The decisions of the recent Synod of the Church of England to permit the ordination of women bishops and the refusal to authorize continued episcopal oversight have made the problem for this minority of Anglicans even more acute. For its part, the Catholic Church has clearly articulated its position on the ordination of women. In 1975, Pope Paul VI issued a formal appeal to the then-Archbishop of Canterbury, Fredrick Donald Coggan, to avoid taking a step which would have a serious negative impact on ecumenical relations. Just to say, parenthetically, that an appeal to the Archbishop of Canterbury, though, is probably frustrating for him, because unlike the Catholic Church, there is no central authority in the Anglican Communion and, thus, the various provinces””some 39, I believe””have made their own decisions about such questions of practice and even doctrine.
In 1976, the Congregation for the Doctrine of the Faith issued its declaration Inter insigniores, stating that the Church does not consider herself authorized to ordain women, not on account of socio-cultural reasons, but rather because of the “unbroken tradition throughout the history of the Church, universal in the East and in the West”, which must be “considered to conform to God’s plan for his Church.” (I’m quoting there from the document.) This position was reiterated in 1992 in the Catechism of the Catholic Church and again in 1994 with the Apostolic Letter of Pope John Paul II, Ordinatio sacerdotalis. In October of 1995, the Congregation for the Doctrine of the Faith issued a response affirming that the doctrine stating that the Church has no power to confer sacred orders on women is definitive tenenda””it must be held definitively and is to be considered part of the infallible, ordinary and universal Magisterium of the Church. For Catholics, the issue of the reservation of priestly ordination to men is not merely a matter of praxis, or discipline, but is, rather, doctrinal in nature and touches the heart of the doctrine of the Eucharist itself and the sacramental nature, or constitution, of the Church. It is therefore a question which cannot be relegated to the periphery of ecumenical conversations, but needs to be engaged directly in honesty and charity by dialogue partners who desire Christian unity, which, by its very nature, is Eucharistic.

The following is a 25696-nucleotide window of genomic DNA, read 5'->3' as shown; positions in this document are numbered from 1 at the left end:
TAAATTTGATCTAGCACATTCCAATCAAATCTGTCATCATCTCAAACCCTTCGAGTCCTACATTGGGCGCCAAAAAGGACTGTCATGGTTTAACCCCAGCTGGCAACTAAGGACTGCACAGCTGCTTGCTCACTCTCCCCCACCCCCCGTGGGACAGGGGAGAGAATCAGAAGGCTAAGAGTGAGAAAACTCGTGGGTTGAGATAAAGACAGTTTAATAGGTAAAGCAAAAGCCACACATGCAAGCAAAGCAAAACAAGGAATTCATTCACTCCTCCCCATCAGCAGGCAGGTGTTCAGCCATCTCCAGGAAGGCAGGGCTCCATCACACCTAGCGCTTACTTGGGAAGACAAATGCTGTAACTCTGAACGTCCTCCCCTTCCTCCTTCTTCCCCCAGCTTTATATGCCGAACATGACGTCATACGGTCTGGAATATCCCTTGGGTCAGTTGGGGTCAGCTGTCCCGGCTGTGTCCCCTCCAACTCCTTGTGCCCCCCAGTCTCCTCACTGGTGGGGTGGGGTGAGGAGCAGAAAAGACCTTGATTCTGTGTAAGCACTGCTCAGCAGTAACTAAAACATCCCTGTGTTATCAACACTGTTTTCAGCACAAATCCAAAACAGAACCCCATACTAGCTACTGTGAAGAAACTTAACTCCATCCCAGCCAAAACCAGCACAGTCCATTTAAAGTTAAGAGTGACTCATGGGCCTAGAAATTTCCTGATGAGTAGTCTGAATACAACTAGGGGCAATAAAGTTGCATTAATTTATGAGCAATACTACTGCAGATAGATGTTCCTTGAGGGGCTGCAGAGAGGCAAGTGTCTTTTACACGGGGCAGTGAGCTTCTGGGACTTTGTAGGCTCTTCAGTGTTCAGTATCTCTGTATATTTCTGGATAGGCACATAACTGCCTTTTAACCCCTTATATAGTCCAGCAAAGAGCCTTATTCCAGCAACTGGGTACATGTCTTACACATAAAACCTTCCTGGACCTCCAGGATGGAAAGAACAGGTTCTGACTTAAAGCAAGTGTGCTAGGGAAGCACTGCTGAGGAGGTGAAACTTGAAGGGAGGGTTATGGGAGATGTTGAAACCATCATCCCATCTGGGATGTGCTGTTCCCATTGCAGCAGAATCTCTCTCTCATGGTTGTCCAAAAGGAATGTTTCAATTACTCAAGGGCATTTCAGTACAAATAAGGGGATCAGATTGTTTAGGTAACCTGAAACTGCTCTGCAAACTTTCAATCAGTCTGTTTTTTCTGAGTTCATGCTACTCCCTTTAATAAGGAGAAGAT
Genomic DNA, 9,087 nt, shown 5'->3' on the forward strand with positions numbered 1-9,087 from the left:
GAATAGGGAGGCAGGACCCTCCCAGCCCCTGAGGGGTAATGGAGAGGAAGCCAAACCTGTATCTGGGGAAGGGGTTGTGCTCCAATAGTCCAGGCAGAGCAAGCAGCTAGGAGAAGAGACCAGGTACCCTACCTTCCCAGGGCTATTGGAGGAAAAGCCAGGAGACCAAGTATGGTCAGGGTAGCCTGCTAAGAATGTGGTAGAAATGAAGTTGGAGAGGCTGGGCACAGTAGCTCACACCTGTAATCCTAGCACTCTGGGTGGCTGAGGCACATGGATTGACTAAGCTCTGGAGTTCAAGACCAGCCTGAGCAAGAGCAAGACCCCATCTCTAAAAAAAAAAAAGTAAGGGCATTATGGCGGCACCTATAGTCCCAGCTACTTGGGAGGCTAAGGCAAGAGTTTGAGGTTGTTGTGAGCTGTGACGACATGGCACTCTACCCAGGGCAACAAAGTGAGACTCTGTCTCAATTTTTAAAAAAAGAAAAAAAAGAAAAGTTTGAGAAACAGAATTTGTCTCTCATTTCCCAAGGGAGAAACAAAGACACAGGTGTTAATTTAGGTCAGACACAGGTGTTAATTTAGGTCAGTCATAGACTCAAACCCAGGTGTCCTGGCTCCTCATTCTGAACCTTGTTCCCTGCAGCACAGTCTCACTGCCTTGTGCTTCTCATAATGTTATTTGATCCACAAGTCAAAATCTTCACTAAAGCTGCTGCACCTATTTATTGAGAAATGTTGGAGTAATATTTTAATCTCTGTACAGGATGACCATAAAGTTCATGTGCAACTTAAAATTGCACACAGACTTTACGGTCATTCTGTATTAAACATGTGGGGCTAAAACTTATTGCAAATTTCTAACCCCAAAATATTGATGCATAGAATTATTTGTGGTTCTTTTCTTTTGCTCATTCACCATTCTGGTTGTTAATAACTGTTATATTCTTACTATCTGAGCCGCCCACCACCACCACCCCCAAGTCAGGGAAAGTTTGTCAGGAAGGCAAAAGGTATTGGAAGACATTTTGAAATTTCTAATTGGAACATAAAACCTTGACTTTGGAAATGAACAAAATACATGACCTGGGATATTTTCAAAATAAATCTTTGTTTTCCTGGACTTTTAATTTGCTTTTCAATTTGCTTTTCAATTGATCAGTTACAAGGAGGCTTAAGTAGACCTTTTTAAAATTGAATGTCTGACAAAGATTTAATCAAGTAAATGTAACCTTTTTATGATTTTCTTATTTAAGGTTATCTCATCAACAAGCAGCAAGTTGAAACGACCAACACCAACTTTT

Cardinal Walter Kasper, current President of the Pontifical Council for Promoting Christian Unity, addressed this point in an intervention given in June 2006 to the House of Bishops of the Church of England during its discussions on the ordination of women to the episcopate. In his talk he said this: “Because the Episcopal office is a ministry of unity, the decision you face would immediately impact on the question of the unity of the Church and with it the goal of ecumenical dialogue. It would be a decision against the common goal we have until now pursued in our dialogue: full ecclesial communion, which cannot exist without full communion in the episcopal office.”
Read it all and read it carefully.